The corner of Elm and Crowdus streets in Deep Ellum may seem like an unlikely place for a hostel, given that it is often so loud so late. It is inhabited by the packs of revelers who spill out of Punk Society and the bikers who smoke in front of Reno’s Chop Shop Saloon. Stranger still: this seemingly random place for nomadic people to sleep is also home to Izkina, an avatar for a new kind of non-restaurant restaurant, a deconstruction of the idea of what a dining establishment is or could be. This kind of skill and ambition would be rare enough in Deep Ellum on its own, without it also bunking with dorm rooms.
Once inside Deep Ellum Hostel, the affiliation with a place of slumber may not ever come to your attention, unless you stumble through the door that leads to the half of the building reclaimed from abandon after a century of use. Owners Collin Ballard and Kent Roth (who also own Austin’s Firehouse Hostel) spent time in Spain as students and after graduation. Izkina, the Basque word for “corner,” is a reference to the spot, but also to the menu, which brings together the tapas tradition of small bites with the no-waste ethos of fermentation and preservation.
At the back, you see the promise and lure of a lighted window pass, topped by drying herbs, that joins the long bar on the right. Ah, there will be drink and provender. A paper menu lists a dozen small plates, charcuterie and cheese boards, and imported tinned seafood. Executive chef Joel Orsini may seem to emerge out of nowhere. But the chef working in a shoe box-size kitchen under hanging plants is admired by other chefs. His Instagram tells of his desire to #preserveeverything and #saveeverything. Like Misti Norris, he worked at FT33, adherent to a practice of cures and powders, pickles, embers, and brine.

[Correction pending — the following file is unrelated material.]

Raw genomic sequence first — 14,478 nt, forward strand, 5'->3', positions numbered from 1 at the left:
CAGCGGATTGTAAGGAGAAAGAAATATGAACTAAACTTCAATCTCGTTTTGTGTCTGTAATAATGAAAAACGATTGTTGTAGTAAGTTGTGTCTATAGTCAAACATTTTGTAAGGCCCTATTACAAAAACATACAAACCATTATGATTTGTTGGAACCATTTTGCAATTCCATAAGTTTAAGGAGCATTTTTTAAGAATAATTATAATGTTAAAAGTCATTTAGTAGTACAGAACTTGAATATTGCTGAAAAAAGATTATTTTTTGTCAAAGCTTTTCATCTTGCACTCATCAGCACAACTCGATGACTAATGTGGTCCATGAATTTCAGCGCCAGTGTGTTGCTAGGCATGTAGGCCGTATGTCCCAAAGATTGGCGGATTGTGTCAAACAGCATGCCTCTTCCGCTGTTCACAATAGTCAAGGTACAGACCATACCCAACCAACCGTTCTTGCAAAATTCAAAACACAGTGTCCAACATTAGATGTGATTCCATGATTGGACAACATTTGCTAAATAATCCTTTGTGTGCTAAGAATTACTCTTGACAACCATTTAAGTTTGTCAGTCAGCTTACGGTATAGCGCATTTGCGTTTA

In the dark, these flavors come at you. In Spain, I remember stumbling from San Sebastián’s cobblestone streets into places like this to learn the way of pintxos, the bite-size bar snacks that channel not only their ingredients, but the moment, the atmosphere, the night. At Izkina, it is the same. The first time I ate here, the Spanish tortilla came steaming and unctuous, ready to cut into slices, with wonderful, farm-egg yolk flavor and a smoky, half-velvety mojo picón. Already, I knew.
Orsini taps local farmers and leans in: house-made plum vinegar, shrimp oil made from the shells, and a summer-fruit XO made using scraps from Ibérico ham, jujubes, figs, and sugar cube cantaloupe. Quickly, you uncover how his no-waste kitchen allows the food to be surprisingly layered and complex.
The simplest tapa, pan con tomate, doesn’t have to be creative, but is. Under blistered sungolds, sweet and tangy with juice, charred bread is rubbed with a jam made from smoked paprika and plancha-blackened local tomatoes.
One evening, a DJ spins, images haunt one wall, and I sink into a couch to eat cured fish and potato croquettes served with a slaw of apple, onion, fermented honey, and herbs—like shaggy latkes passed through a bohemian, local forager lens. If, that is, your Jewish grandmother fermented her potatoes with homegrown parsley seeds and garlic. These unite with big flakes of fish cured with a blend of salt, sugar, and pink peppercorns. Preservation alters the picture: you’ve encountered these things, but not like this.